Last updated: December 06. 2013 6:31PM - 904 Views
Mark Bell Spectator’s Eye



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The NFL news of the week has been all about Pittsburgh’s Mike Tomlin and his Thanksgiving sideline dance, which was really nothing but some good old fashioned spur-of-the-moment gamesmanship.


Thanks to the NFL’s anally-retentive posture with regards to its various rules and public image, their reaction has been akin to swatting a fly with a sledgehammer.


Not that they will ever care for the odd fan’s opinion, but the collateral damage from such a reaction hardly seems worth it. When the next fly goes buzzing by (provided, of course, that it’s not the same one that you only thought you got the first time), what’s the next tool in your box, a mace?


The actual problem with this whole situation is that it’s been a media-driven penalty regarding a play that wound up having absolutely no bearing on the outcome of the game. In fact, it’s pretty evident his little two-step and a hop maneuver didn’t affect the play itself in any substantial sort of way.


During the heat of the moment, it was apparently not a big deal since the referees on the field at the time - one each on opposites sides of the offending coach looking right at him as the play matriculated down the field - completely disregarded it.


But when television later showed their pictures and Tomlin had the audacity to react with a grin on his face, the twitter pated amongst us these days goosed themselves into a minor frenzy and the “league office” stepped in with their usual legalistic efficiency and aplomb.


Thus a new category of coaching conduct has been codified while the “league office” considers the penalties it will apply in whatever fashion it chooses in its own good time. Isn’t monopolistic power one of mankind’s most wonderful creations? Tomlin bows. We sigh.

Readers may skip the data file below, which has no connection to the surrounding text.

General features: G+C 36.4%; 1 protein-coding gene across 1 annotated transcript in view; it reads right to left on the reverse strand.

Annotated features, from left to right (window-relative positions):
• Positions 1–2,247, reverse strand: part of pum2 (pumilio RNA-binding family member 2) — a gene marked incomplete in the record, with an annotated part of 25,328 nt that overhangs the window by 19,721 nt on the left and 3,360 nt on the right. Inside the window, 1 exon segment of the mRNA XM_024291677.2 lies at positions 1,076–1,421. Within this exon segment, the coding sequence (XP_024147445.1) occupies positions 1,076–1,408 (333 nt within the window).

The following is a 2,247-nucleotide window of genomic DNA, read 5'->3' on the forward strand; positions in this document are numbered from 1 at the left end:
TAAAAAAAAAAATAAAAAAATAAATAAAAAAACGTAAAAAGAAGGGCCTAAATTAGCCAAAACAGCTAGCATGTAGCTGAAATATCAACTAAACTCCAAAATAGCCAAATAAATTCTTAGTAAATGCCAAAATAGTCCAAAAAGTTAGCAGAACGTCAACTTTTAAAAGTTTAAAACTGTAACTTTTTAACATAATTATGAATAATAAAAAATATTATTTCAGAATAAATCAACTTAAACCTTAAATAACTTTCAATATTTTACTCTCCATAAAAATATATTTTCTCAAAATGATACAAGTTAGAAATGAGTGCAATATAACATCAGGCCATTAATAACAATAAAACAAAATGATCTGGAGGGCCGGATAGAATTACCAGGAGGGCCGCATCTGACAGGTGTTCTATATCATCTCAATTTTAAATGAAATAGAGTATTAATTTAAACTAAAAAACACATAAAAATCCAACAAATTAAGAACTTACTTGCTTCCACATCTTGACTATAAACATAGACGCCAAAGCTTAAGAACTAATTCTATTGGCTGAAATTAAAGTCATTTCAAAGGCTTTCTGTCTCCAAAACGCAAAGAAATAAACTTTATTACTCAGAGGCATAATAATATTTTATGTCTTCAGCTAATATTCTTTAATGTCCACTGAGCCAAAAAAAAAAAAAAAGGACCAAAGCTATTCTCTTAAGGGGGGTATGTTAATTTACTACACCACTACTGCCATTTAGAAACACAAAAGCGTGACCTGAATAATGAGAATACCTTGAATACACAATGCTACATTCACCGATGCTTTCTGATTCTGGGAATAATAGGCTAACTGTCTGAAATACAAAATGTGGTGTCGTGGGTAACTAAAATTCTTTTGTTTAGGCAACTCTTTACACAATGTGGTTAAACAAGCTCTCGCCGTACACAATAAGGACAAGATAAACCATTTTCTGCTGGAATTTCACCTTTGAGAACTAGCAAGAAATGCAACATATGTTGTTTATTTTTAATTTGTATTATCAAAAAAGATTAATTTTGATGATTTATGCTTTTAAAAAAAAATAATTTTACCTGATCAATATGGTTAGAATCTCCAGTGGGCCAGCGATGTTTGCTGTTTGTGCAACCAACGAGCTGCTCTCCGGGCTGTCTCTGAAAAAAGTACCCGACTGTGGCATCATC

Following a week of extraordinary luck during Week 13, the success percentage of your humble prognosticator jumped from .600 to .618, which is an astounding improvement for one week’s slate this late in the season.


There’s nothing quite like a 13-3 week to lighten the mood. Here’s hoping it all doesn’t go south with Week 14 (which isn’t necessarily a bad omen in itself, but being 14 is a tough age for everybody).


Bills at Buccaneers - The future of both of these often-struggling franchises appears bright with the emergence of young quarterbacks Mike Glennon in Tampa Bay and E.J. Manuel in Buffalo. Now if the teams can amass sufficient talent around them - and they avoid the ever-present injury risk - there is hope for even better things soon.


These two present about as evenly matched a contest as the NFL can have, and that usually means the difference is in the intangibles and the uncontrollables, chief among the latter of which are the weather conditions in western New York coming off Lake Erie as December opens winter’s door.


That looks to be the single toughest matchup problem the Florida team will have and there’s not a thing anybody can do about it except assume it probably plays a big hand in the outcome.


Chiefs at Redskins - If they are not now very careful in folding their map, Kansas City is going wind up being later than expected at the postseason party. They dare not detour and risk a big stumble on the road to D.C. (which is so full of stumbles these days we don’t know what to think next).


The formula of stringent defense with a measured offense managing its possessions well still works. The problem with Washington is they can’t do either, and their erstwhile explosive potential with the ball has fallen into one of those potholes they only dug for themselves.